Jeep’s landmark position in the off-road sector is now joined by the Renegade’s claim to fame as the first of the brand’s electric models.
The Renegade was a defining vehicle for the brand being the first Jeep model to be made outside the US as it’s assembled in Italy, Brazil and China from 2015. Now it’s reached another high point and more Jeep models will become hybrids over successive years.
Although based on the platform under the Fiat 500X and 500L models, which are also part of the Stellantis parent company, it has been developed in true Jeep fashion and comes with the excellent Trailhawk 4×4 xe Plug-in Hybrid Electric Vehicle system at the top end of the series. This is the model we tested but you can also buy the front wheel drive only versions of this subcompact SUV.
Sellng alongside Limited and Longitude models, our 4xe PHEV Trailhawk automatic costs £36,500 but with parking pack, function pack, charging cable and temporary spare tyre it added £2,600 and took it just over £39,000. That pushes it close to the highly punitive upper tax class ceiling of £40,000 so you need to carefully pick any accessories or pay much more in tax for five years.
Using the familiar 1.3 turbo-petrol engine form the Stellantis stable driving the front wheels, it gets a 59bhp electric motor working the back wheels so it’s a genuine all-wheel-drive car in finest Jeep tradition.
It always starts off in electric power and you can select hybrid mode by a switch or firm throttle pedal push and it has an e-save mode to maximise economy.
The e-save electric system will regenerate a charge when cruising, braking or descending a hill and it can make a surprising difference over the shortest journey distance, while also aiding the petrol engine.
Pure electric range is 26 miles and it takes 4hrs to fully charge on a three-pin plug or half that time with a quick charge, but it does not support a stronger rapid charge.
Standard specification includes touch-screen full navigation, telecoms. link, cruise control, infotainment, heated front seats and wheel, advanced air conditioning, stability and grip controls and powered mirrors.
The electric motor will push it to over 80mph, but to stay legal or stretch the battery the hybrid button can be pressed and then the 1.3 petrol engine comes in, not silently but firmly, and then you’re on your way and ready to hold the charge for when needed.
E-save button gives you the best compromise from any drive but it also seems to generate some peculiar noises as the two power systems work alongside each other.
Electric mode gives a silent and responsive feed when you have to pick your way off-road and its extra ground clearance is a genuine boon so with zero emissions and near silence it is probably one of the “greenest” cars you can take down to the woods today, or nearly anywhere else for that matter.
On road it has good but not remarkable performance in a straight line when pressed to perform and while it grips well thanks to the four wheels biting, it can roll around corners and the steering is not as precise as I like.
Brakes are strong with light pressure and it securely held on a slope we use to measure other test cars.
The added weight of the battery pack might have improved the ride as well but different spring rates to the non-PHEV 2WD stablemates could also be a part of the improved comfort and the seats were supporting with a reasonable adjustment range.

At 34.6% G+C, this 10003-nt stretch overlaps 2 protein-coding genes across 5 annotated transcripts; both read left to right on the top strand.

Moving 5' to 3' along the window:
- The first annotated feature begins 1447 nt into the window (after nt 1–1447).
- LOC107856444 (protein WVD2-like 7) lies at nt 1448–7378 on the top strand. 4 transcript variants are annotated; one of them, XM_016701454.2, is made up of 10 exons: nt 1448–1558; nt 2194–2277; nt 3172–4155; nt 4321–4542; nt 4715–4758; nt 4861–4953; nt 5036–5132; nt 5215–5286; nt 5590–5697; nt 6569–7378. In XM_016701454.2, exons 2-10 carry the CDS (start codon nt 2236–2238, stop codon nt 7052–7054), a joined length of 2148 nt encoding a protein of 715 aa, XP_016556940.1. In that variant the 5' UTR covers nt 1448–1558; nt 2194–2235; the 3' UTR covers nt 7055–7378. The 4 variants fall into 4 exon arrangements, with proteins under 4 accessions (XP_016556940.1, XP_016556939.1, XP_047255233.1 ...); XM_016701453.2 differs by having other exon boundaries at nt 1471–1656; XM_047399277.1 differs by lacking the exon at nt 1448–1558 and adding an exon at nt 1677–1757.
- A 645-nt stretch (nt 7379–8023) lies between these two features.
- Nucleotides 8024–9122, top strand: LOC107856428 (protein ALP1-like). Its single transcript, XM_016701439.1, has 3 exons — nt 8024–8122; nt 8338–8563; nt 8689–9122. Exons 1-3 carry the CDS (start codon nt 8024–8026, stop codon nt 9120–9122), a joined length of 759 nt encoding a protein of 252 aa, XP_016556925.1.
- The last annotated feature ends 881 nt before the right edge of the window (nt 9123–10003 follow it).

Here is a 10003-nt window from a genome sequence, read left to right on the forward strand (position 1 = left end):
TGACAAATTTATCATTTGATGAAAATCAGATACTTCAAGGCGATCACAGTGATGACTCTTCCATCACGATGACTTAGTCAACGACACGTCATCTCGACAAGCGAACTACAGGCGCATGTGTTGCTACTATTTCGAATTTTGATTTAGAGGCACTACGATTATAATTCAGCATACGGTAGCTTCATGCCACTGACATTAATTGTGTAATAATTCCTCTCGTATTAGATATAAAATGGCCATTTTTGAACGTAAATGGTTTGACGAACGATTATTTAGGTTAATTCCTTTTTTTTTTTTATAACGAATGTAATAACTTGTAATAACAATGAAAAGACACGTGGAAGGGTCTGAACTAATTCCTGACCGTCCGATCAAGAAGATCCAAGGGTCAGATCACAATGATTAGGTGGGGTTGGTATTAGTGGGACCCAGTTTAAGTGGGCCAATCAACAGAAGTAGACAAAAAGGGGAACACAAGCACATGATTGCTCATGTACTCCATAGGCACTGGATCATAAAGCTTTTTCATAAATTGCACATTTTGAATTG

I liked the room in the front but those behind lacked shoulder or elbow space when three abreast although none complained about poor headroom. With the back seats used, the boot space is not particularly generous but access is very good.
Visibility is fairly good all round with sensors and camera to aid reversing and parking. Wipers are big and headlights bright.
For the driver, every control came to hand or foot as it should and the automatic six-speed box was smooth if not very quick in action and it also seemed to hunt for ratios at times but it’s manual selection was convenient if preferred.
Secondary controls were on the spokes or column stalks and worked well with some switches on the lower fascia or console. The speedometer and tachometer infront of the driver were clear if small and the display also showed various functions with the larger screen atop the console for the comprehensive infotainment.
Heating and ventilation was simple and worked well, the oddments room was reasonable throughout but compartments were on the small side.
What surprised me most about the Jeep Renegade 4xe was its seeming thirst for fuel. We occasionally saw over 40mpg recorded but overall it was well below that.
Perhaps we had not mastered the intricacies of the powertrain but instead expected not to have to change our driving style for the model.
It’s a good bit more expensive than other Renegade models in the range and the fuel consumption on our test would not outweigh that extra expense even if the BIK rates were tempting to the buyer or user.
The Jeep Renegade 4xe is certainly not a game changer but it is a more capable off-roader than many rivals in the sub-compact sector.
Jeep Renegade Trailhawk 4xe PHEV
- Price: £39,100 inc options
- Mechanical: 4cyl 240hp 1332cc turbo-petrol and electric engine, 6sp automatic, 4WD
- Max Speed: 124 mph
- 0-62mph: 7.1 sec
- Combined MPG: 35 with ev-only range of 26 miles
- Insurance Group: 25
- C02 emissions: 51g/km
- Bik rating: 13%,£15FY, £140SR
- Warranty: 3yrs/ 60,000 miles
- Size: L4.24m, W1.81m, H1.70m
- Bootspace: 351 – 1297 litres
- Kerbweight: 1600kgs
For: Good easy controls, ride, handling, visibility, reasonable performance, comfortable seats
Against: Limited elbow and shoulder-room in the back, modest boot space with rear seat in use, wind, engine and road noises, disappointing economy, average warranty.